As she clutches the horn of the goat the old woman in Durer's Witch Riding Backwards on a Goat evokes the inverted world of Lucian with Durer adding a witty and appropriate touch by reversing his own initials. Mesenzeva has related the old woman to Roman terra cottas and cameos in which Aprodite Pandemos is shown riding on a goat and accompanied by a winged Eros.  These are classical images with positive connotations and at odds with the ugliness and age of the woman in Durer's engraving, but if given a different generic orientation and related to ancient satire -- the genre in which it was traditional to parody the goddesses, show the bad rather than the good and a world upside down and out of joint -- Durer's witch is plausible as an upside down version of the beautiful Aphrodite. It would be consistent with the other reversals in the print and relate it to the riding backwards motif already established in northern art as a satirical subject. 
Rather than the dour seriousness of the witch manuals Durer's print exhibits the kind of ironic Lucianic humor that found favor with the German humanists and delighted the artist himself apparently as it is in this period that Durer was trying his hand at writing satirical and humorous poems.  Witch Riding Backwards on a Goat is related to satires such as the Eccius Dedolatus in which the witch Canidia is asked if she will "ride a fork, or a bundle of hay," and answers that she is "going to mount a hairy goat."  It is closer in spirit to the Epistolae Obscurorum Virorum with its mockery of lusty clergymen who think they can attain the object of their desire using witchcraft--waxen images woven with hair from the head of the beloved, incantations, magic names and other mumbojumbo.  Durer's innovative print had obvious attractions for humanists who enjoyed satires, ancient and contemporary, and the discrepancy between the witch as a folkloristic figure and the classical putti in the foreground o f Witch Riding Backwards on a Goat vanishes when the witch, like the putti, is understood as an inheritance from the ancient world.
The witches depicted in Durer's art are suitable for an audience with humanist interests. Lucilius, who established many of the themes in Latin satire, attacks the superstituous who are frightened by "Terriculas Lamias" when "these things are a painters' gallery, nothing real, all make-believe."  The witch was a classical subject fit for "the painters' gallery," and a Renaissance artist was fully justified in excercising the freedom of poets and painters and rendering his own poetic version of a subject found in ancient literature. In his analysis of the themes in Roman satire Rudd says it is well known that in "ancient poetry originality was achieved by making innovations within a traditional genre,"  and the same process of innovation within a traditional framework is evident in the Renaissance. Creativity was valued and slavish adherence to the ancients, as Erasmus pointed out, was not true to their spirit or their precepts.  When Sebastian Brant's readers understood the Ship of Fools as an original satire based on ancient models,  and the German humanists recognized the classical references in Eccius dedolatus, it is reasonable to assume that Durer's audience could recognize and appreciate the classical associations in his Four Witches and his Witch Riding Backwards on a Goat.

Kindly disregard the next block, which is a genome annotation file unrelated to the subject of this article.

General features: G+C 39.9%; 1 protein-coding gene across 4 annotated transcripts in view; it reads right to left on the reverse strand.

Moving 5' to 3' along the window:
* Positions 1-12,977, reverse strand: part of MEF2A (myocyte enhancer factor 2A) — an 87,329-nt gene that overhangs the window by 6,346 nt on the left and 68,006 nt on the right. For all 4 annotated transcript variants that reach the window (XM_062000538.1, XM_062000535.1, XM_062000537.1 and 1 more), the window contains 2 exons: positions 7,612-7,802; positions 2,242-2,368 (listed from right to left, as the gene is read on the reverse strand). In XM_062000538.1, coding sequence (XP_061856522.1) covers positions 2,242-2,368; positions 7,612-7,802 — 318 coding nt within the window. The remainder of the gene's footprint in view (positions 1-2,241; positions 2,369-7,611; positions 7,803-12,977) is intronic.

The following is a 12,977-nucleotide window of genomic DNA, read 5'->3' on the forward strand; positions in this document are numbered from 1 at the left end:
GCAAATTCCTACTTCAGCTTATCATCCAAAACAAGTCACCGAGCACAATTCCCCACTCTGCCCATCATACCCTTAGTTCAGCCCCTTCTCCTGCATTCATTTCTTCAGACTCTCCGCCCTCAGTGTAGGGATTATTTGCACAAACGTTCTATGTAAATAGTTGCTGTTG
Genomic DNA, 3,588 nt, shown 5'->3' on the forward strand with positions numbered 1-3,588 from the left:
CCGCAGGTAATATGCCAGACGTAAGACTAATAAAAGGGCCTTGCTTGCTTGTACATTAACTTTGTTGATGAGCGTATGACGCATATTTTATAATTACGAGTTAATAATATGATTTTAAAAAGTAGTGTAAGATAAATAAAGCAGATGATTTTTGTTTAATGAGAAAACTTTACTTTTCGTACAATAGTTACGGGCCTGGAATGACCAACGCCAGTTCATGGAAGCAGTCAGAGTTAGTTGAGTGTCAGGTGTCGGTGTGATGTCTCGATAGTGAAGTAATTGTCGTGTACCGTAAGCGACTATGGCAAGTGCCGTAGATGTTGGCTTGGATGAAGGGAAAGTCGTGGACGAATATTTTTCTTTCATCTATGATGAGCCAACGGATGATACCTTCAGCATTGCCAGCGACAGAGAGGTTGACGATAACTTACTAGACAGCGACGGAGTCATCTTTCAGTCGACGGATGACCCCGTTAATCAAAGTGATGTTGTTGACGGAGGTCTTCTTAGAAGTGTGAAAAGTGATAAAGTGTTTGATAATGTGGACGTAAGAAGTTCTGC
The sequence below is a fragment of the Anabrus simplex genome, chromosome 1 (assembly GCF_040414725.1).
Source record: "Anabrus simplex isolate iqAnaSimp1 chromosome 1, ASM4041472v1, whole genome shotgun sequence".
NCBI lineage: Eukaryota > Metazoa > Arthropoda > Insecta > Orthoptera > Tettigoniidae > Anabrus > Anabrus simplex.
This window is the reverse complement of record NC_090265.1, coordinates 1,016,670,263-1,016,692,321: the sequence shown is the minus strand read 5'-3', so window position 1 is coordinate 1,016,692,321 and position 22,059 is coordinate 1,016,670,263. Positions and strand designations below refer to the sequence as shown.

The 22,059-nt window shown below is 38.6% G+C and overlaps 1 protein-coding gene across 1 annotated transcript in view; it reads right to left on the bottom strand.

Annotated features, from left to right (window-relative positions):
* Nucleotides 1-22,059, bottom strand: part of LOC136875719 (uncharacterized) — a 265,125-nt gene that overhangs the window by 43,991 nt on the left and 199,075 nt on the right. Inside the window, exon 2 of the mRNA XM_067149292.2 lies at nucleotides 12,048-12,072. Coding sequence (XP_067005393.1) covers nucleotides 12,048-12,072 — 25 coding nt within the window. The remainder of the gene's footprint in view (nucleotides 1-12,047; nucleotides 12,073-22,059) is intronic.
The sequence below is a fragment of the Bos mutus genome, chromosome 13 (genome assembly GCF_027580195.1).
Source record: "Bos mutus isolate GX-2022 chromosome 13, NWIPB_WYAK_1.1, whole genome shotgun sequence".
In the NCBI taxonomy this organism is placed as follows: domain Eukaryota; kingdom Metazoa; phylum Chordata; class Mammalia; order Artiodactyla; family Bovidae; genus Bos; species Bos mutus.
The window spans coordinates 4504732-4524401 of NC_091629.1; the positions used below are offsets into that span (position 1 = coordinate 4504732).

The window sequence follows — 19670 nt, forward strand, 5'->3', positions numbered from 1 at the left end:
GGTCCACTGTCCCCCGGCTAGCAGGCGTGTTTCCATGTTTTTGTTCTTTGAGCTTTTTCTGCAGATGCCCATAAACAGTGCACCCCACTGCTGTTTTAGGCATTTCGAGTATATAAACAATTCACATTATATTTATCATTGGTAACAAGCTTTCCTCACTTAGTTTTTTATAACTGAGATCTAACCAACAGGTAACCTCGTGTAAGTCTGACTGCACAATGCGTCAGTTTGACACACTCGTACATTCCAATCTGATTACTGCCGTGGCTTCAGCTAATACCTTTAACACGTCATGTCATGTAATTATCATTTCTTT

Although it is Durer who leads the way with this new subject the witch receives a more extensive and elaborate treatment in the work of Hans Baldung Grien. Two young and beautiful witches are the focus of one of his most striking paintings, the Weather Witches of 1523 (fig. 7), witches appear in many of his drawings and in two of his most remarkable prints, the Witches' Sabbath (fig. 8) of 1510, and the Bewitched Groom (fig. 3) probably created shortly before his death in 1545.